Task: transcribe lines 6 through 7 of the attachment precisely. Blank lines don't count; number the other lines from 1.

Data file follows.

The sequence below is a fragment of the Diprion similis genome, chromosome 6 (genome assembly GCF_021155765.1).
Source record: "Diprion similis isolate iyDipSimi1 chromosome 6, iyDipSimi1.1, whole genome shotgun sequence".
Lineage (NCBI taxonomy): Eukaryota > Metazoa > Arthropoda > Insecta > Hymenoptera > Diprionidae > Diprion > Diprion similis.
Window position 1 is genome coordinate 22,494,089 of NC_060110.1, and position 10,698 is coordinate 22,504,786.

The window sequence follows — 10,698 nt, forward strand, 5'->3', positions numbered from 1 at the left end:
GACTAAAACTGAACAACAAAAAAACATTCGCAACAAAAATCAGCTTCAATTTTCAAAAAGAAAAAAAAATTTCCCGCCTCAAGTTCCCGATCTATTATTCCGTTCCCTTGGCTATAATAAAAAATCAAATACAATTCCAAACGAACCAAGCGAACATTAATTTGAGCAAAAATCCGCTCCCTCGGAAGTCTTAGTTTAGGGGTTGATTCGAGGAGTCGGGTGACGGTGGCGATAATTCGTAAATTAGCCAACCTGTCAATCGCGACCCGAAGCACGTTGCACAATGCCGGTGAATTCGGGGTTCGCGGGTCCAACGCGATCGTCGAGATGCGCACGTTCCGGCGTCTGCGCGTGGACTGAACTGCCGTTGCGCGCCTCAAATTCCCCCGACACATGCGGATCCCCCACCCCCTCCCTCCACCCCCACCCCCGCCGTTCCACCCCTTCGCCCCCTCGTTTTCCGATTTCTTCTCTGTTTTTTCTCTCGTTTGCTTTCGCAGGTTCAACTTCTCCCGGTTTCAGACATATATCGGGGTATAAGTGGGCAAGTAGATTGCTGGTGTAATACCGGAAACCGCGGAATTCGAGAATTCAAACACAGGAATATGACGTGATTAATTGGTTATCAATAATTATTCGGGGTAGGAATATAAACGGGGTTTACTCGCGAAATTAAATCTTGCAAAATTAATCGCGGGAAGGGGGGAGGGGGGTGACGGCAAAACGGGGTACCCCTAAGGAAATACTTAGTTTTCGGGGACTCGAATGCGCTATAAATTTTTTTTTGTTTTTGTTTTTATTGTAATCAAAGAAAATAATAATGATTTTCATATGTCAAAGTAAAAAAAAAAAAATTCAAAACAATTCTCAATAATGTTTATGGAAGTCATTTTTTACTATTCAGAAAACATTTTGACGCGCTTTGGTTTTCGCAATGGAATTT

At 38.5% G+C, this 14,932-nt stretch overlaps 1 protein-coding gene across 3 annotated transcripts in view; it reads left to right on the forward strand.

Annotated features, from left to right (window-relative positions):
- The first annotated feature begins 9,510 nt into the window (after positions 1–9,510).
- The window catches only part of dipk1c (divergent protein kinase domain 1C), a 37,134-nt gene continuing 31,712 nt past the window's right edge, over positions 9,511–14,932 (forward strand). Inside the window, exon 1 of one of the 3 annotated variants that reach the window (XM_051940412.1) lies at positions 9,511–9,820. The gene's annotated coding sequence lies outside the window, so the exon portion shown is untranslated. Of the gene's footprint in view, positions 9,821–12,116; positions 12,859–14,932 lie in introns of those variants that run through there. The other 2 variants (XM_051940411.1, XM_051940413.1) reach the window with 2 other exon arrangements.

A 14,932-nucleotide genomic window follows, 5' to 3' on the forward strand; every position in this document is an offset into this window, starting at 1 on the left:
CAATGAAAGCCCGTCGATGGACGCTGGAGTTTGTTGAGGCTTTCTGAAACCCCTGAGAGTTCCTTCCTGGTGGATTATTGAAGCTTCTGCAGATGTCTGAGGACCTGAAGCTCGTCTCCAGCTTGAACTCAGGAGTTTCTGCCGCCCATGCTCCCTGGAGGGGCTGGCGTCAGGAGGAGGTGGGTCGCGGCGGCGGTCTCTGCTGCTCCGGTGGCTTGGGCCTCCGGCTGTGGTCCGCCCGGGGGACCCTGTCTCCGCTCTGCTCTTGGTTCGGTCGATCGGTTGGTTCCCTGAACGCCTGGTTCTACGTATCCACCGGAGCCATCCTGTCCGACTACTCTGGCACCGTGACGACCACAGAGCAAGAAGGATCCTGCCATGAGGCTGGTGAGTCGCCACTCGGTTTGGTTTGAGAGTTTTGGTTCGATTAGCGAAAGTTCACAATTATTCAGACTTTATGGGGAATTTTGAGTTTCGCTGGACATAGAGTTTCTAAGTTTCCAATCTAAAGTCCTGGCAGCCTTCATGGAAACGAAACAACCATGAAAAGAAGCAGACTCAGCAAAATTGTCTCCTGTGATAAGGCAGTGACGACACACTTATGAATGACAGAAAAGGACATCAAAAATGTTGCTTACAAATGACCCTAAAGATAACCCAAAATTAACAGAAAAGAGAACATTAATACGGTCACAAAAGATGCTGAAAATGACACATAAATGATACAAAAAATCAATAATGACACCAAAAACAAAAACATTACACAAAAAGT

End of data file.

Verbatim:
GACTAAAACTGAACAACAAAAAAACATTCGCAACAAAAATCAGCTTCAATTTTCAAAAAGAAAAAAAAATTTCCCGCCTCAAGTTCCCGATCTATTATTCCGTTCCCTTGGCTATAATAAAAAATCAAATACAATTCCAAACGAACCAAGCGAACATTAATTTGAGCAAAAATCCGCTCCCTCGGAAGTCTTAGTTTAGGGGTTGATTCGAGGAGTCGGGTGACGGTGGCGATAATTCGTAAATTAGCCAACCTGTCAATCGCGACCCGAAGCACGTTGCACAATGCCGGTGAATTCGGGGTTCGCGGGTCCAACGCGATCGTCGAGATGCGCACGTTCCGGCGTCTGCGCGTGGACTGAACTGCCGTTGCGCGCCTCAAATTCCCCCGACACATGCGGATCCCCCACCCCCTCCCTCCACCCCCACCCCCGCCGTTCCACCCCTTCGCCCCCTCGTTTTCCGATTTCTTCTCTGTTTTTTCTCTCGTTTGCTTTCGCAGGTTCAACTTCTCCCGGTTTCAGACATATATCGGGGTATAAGTGGGCAAGTAGATTGCTGGTGTAATACCGGAAACCGCGGAATTCGAGAATTCAAACACAGGAATATGACGTGATTAATTGGTTATCAATAATTATTCGGGGTAGGAATATAAACGGGGTTTACTCGCGAAATTAAATCTTGCAAAATTAATCGCGGGAAGGGGGGAGGGGGGTGACGGCAAAACGGGGTACCCCTAAGGAAATACTTAGTTTTCGGGGACTCGAATGCGCTATAAATTTTTTTTTGTTTTTGTTTTTATTGTAATCAAAGAAAATAATAATGATTTTCATATGTCAAAGTAAAAAAAAAAAAATTCAAAACAATTCTCAATAATGTTTATGGAAGTCATTTTTTACTATTCAGAAAACATTTTGACGCGCTTTGGTTTTCGCAATGGAATTT

At 38.5% G+C, this 14,932-nt stretch overlaps 1 protein-coding gene across 3 annotated transcripts in view; it reads left to right on the forward strand.